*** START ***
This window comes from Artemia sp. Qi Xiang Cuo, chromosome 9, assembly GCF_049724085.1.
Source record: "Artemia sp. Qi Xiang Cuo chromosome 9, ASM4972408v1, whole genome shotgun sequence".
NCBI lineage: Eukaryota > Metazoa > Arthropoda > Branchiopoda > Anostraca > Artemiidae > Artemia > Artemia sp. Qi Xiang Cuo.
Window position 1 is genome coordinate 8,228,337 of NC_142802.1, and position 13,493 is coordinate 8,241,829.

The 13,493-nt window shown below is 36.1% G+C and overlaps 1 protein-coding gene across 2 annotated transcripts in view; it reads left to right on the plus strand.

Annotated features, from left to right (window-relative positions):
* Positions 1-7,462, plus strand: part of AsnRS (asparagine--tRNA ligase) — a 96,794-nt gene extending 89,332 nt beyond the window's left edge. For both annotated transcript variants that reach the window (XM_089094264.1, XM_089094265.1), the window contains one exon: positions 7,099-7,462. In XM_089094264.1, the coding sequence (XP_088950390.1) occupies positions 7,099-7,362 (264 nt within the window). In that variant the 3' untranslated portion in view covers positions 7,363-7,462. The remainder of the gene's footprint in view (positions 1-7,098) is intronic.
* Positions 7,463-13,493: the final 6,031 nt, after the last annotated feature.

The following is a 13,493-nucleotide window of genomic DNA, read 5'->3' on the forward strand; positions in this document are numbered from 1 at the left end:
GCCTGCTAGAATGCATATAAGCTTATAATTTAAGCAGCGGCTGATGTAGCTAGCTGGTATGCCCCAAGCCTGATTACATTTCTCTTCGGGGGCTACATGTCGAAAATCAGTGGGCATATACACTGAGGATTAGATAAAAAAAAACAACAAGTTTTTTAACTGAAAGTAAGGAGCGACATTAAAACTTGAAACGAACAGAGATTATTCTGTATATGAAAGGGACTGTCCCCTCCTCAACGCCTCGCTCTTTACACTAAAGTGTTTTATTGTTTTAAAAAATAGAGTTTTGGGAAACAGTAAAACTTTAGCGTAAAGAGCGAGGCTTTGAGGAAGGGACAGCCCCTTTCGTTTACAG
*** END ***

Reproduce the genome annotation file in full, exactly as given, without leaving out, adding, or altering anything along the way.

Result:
This window comes from Artemia sp. Qi Xiang Cuo, chromosome 9, assembly GCF_049724085.1.
Source record: "Artemia sp. Qi Xiang Cuo chromosome 9, ASM4972408v1, whole genome shotgun sequence".
NCBI lineage: Eukaryota > Metazoa > Arthropoda > Branchiopoda > Anostraca > Artemiidae > Artemia > Artemia sp. Qi Xiang Cuo.
Window position 1 is genome coordinate 8,228,337 of NC_142802.1, and position 13,493 is coordinate 8,241,829.

The 13,493-nt window shown below is 36.1% G+C and overlaps 1 protein-coding gene across 2 annotated transcripts in view; it reads left to right on the plus strand.

Annotated features, from left to right (window-relative positions):
* Positions 1-7,462, plus strand: part of AsnRS (asparagine--tRNA ligase) — a 96,794-nt gene extending 89,332 nt beyond the window's left edge. For both annotated transcript variants that reach the window (XM_089094264.1, XM_089094265.1), the window contains one exon: positions 7,099-7,462. In XM_089094264.1, the coding sequence (XP_088950390.1) occupies positions 7,099-7,362 (264 nt within the window). In that variant the 3' untranslated portion in view covers positions 7,363-7,462. The remainder of the gene's footprint in view (positions 1-7,098) is intronic.
* Positions 7,463-13,493: the final 6,031 nt, after the last annotated feature.

The following is a 13,493-nucleotide window of genomic DNA, read 5'->3' on the forward strand; positions in this document are numbered from 1 at the left end:
GCCTGCTAGAATGCATATAAGCTTATAATTTAAGCAGCGGCTGATGTAGCTAGCTGGTATGCCCCAAGCCTGATTACATTTCTCTTCGGGGGCTACATGTCGAAAATCAGTGGGCATATACACTGAGGATTAGATAAAAAAAAACAACAAGTTTTTTAACTGAAAGTAAGGAGCGACATTAAAACTTGAAACGAACAGAGATTATTCTGTATATGAAAGGGACTGTCCCCTCCTCAACGCCTCGCTCTTTACACTAAAGTGTTTTATTGTTTTAAAAAATAGAGTTTTGGGAAACAGTAAAACTTTAGCGTAAAGAGCGAGGCTTTGAGGAAGGGACAGCCCCTTTCGTTTACAG